The only question involved is whether Homan’s injury arose out of his employment, there being no dispute that it did arise in the course of his employment. The point *594for determination is whether the injury resulted from what is commonly designated a street risk to which everyone is subject, or grew out of his employment because it was inseparably connected with his work.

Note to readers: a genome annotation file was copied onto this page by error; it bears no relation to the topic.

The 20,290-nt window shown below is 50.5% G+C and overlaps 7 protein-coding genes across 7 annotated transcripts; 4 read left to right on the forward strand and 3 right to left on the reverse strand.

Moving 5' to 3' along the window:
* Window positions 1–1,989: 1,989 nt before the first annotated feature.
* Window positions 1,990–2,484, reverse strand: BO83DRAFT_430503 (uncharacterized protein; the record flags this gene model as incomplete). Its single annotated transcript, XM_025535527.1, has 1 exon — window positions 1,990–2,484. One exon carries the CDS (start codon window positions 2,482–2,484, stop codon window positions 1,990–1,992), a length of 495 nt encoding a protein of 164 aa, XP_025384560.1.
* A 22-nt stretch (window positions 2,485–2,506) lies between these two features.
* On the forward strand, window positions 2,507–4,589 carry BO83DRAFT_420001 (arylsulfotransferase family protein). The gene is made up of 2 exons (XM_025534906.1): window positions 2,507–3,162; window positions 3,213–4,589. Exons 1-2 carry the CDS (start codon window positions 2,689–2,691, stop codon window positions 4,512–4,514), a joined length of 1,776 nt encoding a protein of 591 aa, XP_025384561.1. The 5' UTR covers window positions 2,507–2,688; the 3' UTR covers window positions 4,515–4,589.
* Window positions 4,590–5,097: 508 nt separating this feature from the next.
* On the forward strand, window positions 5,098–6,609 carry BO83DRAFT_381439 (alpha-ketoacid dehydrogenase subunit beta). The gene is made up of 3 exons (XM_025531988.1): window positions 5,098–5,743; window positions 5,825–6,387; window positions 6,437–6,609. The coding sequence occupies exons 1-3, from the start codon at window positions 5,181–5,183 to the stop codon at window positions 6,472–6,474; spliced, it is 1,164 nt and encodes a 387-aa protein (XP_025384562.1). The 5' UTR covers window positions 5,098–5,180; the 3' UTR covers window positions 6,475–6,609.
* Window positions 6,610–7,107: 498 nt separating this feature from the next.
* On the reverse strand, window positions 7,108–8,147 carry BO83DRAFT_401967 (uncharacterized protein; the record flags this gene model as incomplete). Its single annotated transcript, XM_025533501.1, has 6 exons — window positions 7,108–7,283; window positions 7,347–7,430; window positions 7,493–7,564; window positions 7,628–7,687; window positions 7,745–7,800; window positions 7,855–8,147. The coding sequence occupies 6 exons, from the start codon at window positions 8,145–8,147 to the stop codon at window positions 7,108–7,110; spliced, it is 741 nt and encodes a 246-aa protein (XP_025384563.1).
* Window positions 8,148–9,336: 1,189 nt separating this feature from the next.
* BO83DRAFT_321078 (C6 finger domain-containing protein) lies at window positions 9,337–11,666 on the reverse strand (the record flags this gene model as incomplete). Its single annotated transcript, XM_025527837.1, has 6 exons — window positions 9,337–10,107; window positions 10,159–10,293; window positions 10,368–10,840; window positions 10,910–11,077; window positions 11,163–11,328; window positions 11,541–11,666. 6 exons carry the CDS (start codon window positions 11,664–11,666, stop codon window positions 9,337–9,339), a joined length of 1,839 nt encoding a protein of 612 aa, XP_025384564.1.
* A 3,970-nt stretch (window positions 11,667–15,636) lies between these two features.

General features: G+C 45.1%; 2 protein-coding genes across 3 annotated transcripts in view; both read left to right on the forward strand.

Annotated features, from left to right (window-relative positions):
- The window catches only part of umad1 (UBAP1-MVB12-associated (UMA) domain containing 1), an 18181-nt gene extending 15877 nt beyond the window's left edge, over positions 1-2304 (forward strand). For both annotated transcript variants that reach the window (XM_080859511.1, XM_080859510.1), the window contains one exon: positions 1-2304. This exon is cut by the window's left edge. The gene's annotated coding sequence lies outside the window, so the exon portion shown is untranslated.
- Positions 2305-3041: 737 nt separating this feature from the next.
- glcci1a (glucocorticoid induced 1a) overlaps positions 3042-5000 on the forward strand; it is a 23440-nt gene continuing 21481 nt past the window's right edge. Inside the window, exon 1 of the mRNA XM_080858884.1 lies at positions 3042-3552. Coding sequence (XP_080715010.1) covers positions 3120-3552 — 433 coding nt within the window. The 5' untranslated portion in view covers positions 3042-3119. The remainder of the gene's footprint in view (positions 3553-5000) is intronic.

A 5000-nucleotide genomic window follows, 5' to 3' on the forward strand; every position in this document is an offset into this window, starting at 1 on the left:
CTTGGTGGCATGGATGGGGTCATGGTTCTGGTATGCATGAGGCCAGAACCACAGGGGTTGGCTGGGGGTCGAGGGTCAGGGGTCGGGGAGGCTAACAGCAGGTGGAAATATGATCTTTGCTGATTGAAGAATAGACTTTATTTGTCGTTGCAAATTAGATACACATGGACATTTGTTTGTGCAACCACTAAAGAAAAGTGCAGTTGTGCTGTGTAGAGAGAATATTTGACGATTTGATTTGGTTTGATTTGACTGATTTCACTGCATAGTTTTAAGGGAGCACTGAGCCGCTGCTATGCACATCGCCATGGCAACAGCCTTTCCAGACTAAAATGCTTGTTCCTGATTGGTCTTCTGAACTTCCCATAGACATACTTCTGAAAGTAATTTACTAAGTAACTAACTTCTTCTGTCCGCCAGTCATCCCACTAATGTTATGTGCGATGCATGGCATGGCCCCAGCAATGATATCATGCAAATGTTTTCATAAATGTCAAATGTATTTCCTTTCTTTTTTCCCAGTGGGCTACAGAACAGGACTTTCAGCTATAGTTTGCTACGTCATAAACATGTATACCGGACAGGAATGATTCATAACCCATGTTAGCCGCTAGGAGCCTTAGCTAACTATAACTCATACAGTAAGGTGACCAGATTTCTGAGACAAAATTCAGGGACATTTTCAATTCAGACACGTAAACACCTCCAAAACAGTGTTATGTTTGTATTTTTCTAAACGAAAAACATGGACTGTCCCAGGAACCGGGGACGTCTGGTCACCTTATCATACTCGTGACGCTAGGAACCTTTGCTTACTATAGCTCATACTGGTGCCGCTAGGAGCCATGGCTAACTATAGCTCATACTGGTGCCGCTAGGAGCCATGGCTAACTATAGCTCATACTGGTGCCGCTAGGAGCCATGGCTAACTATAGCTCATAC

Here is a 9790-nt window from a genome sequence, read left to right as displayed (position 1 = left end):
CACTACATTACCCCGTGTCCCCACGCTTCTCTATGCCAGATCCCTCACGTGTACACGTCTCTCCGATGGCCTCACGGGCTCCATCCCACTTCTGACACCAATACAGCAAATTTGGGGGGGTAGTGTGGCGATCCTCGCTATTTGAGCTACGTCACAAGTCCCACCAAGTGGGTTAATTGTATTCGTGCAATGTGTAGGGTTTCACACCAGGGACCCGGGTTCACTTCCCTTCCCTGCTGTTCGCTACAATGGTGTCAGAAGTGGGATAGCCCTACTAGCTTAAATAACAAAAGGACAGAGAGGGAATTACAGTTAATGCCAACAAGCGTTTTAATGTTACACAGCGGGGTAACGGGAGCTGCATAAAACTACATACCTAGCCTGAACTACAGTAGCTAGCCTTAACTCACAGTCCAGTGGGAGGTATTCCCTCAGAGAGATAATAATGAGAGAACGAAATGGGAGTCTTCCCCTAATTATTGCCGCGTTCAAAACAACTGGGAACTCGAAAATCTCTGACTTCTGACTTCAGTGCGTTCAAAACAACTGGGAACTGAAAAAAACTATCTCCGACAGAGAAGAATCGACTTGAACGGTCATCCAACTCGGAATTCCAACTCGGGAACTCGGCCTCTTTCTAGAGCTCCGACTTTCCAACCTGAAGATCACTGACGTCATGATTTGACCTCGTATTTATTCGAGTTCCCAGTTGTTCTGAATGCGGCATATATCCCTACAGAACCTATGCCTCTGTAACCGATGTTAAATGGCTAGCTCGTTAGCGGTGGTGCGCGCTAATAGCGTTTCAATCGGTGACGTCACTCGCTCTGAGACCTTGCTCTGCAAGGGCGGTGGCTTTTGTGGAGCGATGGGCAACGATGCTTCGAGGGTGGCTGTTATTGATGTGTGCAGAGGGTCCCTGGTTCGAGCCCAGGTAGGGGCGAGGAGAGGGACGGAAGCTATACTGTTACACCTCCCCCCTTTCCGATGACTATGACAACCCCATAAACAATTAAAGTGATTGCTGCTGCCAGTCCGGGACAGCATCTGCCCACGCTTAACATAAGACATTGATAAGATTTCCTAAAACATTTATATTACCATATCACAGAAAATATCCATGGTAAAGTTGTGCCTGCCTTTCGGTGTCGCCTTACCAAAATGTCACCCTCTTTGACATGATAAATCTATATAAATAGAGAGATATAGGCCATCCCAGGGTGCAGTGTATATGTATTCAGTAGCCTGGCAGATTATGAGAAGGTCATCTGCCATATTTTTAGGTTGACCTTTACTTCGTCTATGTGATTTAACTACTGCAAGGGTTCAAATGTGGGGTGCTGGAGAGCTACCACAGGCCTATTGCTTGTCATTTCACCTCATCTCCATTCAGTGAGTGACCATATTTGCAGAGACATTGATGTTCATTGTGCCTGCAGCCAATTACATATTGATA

Most of the early cases hold that for an injury to arise out of employment the causative danger must be peculiar to the work and not common to the neighborhood, and therefore it was held that injuries occurring upon the street, while transacting business of the employer, do not arise out of employment within the operation of the Workmen’s Compensation Act. (McNicol’s case, 215 Mass. 497, L.R.A. 1916-A, 306, Notes 51 A.L.R. 511.) To this construction, however, there was an exception in the case of workmen whose duties required them to be continually in the streets, the court basing the exception upon the ground that it could be foreseen that their use of the streets involved a peculiar hazard from street perils. There can be no question, however, that the recent trend of the authorities moves towards a more liberal construction of the term “arising out of the employment,” and perhaps a majority of the courts of different jurisdictions have modified the ordinary rule. Thus, in Palmer v. Main, 209 Ky. 226, 272 S. W. 736, it is said that an accident arises out of the employment if it is a direct and natural result of a risk reasonably incident to the employment in which the injured person is engaged. And in Schroeder & D. Co. v. Industrial Com. 169 Wis. 567, 173 N. W. 328, in discussing the claim of a salesman who had slipped on a public street and injured his leg, the court said that the rule might be restated as follows: “Is the injury one resulting from a hazard pertaining to and inseparably connected with the industry, or substantially increased by reason of the nature of the services which applicant is required to perform ? It is not the nature of the hazard that is the determinative thing, but rather whether or not it is a usual or necessary incident to the *595employment.” Many other jurisdictions have reached the same conclusion. Notes 51 A.L.R. 514.